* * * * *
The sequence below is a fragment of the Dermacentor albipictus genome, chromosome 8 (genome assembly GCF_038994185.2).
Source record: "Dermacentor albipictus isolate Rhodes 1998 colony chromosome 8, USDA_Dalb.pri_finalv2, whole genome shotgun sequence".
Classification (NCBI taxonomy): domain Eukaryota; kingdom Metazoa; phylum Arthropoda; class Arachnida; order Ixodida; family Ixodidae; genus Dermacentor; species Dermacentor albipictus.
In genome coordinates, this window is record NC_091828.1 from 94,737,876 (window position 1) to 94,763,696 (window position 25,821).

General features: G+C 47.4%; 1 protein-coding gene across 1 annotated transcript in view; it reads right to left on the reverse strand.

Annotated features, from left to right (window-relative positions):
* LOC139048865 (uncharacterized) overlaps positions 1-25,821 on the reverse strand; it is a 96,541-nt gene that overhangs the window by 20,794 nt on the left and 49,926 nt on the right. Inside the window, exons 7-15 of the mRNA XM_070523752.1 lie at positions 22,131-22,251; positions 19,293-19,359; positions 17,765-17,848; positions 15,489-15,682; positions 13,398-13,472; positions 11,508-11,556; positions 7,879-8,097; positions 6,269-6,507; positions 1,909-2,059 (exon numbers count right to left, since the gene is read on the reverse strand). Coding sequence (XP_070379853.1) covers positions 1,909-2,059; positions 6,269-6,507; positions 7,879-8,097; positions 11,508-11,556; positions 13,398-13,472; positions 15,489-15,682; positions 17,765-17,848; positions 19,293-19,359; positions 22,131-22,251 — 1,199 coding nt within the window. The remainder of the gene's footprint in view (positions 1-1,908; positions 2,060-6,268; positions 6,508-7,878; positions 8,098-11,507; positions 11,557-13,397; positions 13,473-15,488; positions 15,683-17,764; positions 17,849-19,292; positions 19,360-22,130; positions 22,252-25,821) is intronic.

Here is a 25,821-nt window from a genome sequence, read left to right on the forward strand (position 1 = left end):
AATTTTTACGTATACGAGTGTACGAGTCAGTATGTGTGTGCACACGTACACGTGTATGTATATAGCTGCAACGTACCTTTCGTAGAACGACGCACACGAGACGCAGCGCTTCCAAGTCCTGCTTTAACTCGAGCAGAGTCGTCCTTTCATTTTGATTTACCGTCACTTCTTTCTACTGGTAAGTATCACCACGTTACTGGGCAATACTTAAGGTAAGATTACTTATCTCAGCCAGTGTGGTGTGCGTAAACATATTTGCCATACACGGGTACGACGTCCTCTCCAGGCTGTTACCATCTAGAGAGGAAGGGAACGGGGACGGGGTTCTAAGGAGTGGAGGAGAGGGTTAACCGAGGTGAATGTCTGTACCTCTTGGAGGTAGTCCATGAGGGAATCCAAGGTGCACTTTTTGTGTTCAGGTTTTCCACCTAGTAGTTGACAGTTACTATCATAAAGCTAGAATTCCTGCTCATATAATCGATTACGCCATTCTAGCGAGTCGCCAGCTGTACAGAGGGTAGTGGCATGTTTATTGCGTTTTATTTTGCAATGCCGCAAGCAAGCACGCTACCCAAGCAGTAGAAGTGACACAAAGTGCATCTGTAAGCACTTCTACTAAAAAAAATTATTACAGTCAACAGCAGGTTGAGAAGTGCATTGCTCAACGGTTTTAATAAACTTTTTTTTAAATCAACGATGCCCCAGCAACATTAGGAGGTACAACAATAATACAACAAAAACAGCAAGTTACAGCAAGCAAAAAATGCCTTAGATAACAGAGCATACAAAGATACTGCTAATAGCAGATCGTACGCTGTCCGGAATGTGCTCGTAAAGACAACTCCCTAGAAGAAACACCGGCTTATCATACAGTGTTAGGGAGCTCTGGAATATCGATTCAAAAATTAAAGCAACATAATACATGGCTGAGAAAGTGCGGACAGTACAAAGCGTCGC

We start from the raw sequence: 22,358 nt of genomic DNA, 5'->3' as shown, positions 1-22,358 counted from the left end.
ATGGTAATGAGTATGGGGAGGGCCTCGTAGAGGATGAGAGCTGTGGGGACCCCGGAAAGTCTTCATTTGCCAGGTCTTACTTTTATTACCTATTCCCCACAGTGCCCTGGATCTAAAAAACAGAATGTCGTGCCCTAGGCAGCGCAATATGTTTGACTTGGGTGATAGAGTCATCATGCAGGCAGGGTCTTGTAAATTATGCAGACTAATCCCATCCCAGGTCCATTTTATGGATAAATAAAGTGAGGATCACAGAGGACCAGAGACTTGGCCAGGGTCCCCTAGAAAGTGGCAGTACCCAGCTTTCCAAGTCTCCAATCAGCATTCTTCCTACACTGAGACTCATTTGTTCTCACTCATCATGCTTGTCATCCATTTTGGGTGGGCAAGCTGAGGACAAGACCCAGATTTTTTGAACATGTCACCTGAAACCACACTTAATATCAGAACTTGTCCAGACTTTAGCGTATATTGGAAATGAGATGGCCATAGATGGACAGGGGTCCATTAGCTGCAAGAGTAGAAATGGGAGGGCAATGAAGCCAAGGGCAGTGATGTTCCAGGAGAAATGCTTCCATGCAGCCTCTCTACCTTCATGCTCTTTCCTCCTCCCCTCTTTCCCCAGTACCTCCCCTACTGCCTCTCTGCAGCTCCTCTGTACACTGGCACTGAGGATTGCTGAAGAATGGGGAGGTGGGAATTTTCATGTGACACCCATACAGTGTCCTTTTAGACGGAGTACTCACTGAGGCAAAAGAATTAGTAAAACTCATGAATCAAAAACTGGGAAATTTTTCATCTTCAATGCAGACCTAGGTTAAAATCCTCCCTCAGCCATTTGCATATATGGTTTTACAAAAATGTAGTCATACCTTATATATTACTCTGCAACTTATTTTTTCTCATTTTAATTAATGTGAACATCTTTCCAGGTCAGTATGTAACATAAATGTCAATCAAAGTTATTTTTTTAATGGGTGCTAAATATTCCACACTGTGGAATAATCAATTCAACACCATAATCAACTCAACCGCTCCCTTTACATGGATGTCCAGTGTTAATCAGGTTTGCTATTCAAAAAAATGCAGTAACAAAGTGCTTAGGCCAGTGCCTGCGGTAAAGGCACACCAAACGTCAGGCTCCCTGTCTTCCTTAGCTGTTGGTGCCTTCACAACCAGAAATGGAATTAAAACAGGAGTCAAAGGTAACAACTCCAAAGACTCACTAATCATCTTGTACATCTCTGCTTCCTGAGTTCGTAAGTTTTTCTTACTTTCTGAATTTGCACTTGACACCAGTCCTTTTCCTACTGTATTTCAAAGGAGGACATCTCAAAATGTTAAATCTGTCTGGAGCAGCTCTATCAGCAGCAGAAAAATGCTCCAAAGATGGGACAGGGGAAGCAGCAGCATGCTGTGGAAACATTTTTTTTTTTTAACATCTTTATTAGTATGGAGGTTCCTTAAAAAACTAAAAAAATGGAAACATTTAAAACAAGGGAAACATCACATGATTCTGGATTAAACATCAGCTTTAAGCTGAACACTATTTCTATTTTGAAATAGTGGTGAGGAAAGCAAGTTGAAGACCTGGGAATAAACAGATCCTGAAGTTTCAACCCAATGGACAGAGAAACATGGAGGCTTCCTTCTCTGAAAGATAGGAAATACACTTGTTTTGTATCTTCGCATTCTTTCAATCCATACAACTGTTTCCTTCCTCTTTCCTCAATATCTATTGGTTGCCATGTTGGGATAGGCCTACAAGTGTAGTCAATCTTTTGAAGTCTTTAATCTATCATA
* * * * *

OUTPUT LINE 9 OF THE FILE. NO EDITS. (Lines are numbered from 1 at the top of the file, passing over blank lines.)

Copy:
AATTTTTACGTATACGAGTGTACGAGTCAGTATGTGTGTGCACACGTACACGTGTATGTATATAGCTGCAACGTACCTTTCGTAGAACGACGCACACGAGACGCAGCGCTTCCAAGTCCTGCTTTAACTCGAGCAGAGTCGTCCTTTCATTTTGATTTACCGTCACTTCTTTCTACTGGTAAGTATCACCACGTTACTGGGCAATACTTAAGGTAAGATTACTTATCTCAGCCAGTGTGGTGTGCGTAAACATATTTGCCATACACGGGTACGACGTCCTCTCCAGGCTGTTACCATCTAGAGAGGAAGGGAACGGGGACGGGGTTCTAAGGAGTGGAGGAGAGGGTTAACCGAGGTGAATGTCTGTACCTCTTGGAGGTAGTCCATGAGGGAATCCAAGGTGCACTTTTTGTGTTCAGGTTTTCCACCTAGTAGTTGACAGTTACTATCATAAAGCTAGAATTCCTGCTCATATAATCGATTACGCCATTCTAGCGAGTCGCCAGCTGTACAGAGGGTAGTGGCATGTTTATTGCGTTTTATTTTGCAATGCCGCAAGCAAGCACGCTACCCAAGCAGTAGAAGTGACACAAAGTGCATCTGTAAGCACTTCTACTAAAAAAAATTATTACAGTCAACAGCAGGTTGAGAAGTGCATTGCTCAACGGTTTTAATAAACTTTTTTTTAAATCAACGATGCCCCAGCAACATTAGGAGGTACAACAATAATACAACAAAAACAGCAAGTTACAGCAAGCAAAAAATGCCTTAGATAACAGAGCATACAAAGATACTGCTAATAGCAGATCGTACGCTGTCCGGAATGTGCTCGTAAAGACAACTCCCTAGAAGAAACACCGGCTTATCATACAGTGTTAGGGAGCTCTGGAATATCGATTCAAAAATTAAAGCAACATAATACATGGCTGAGAAAGTGCGGACAGTACAAAGCGTCGC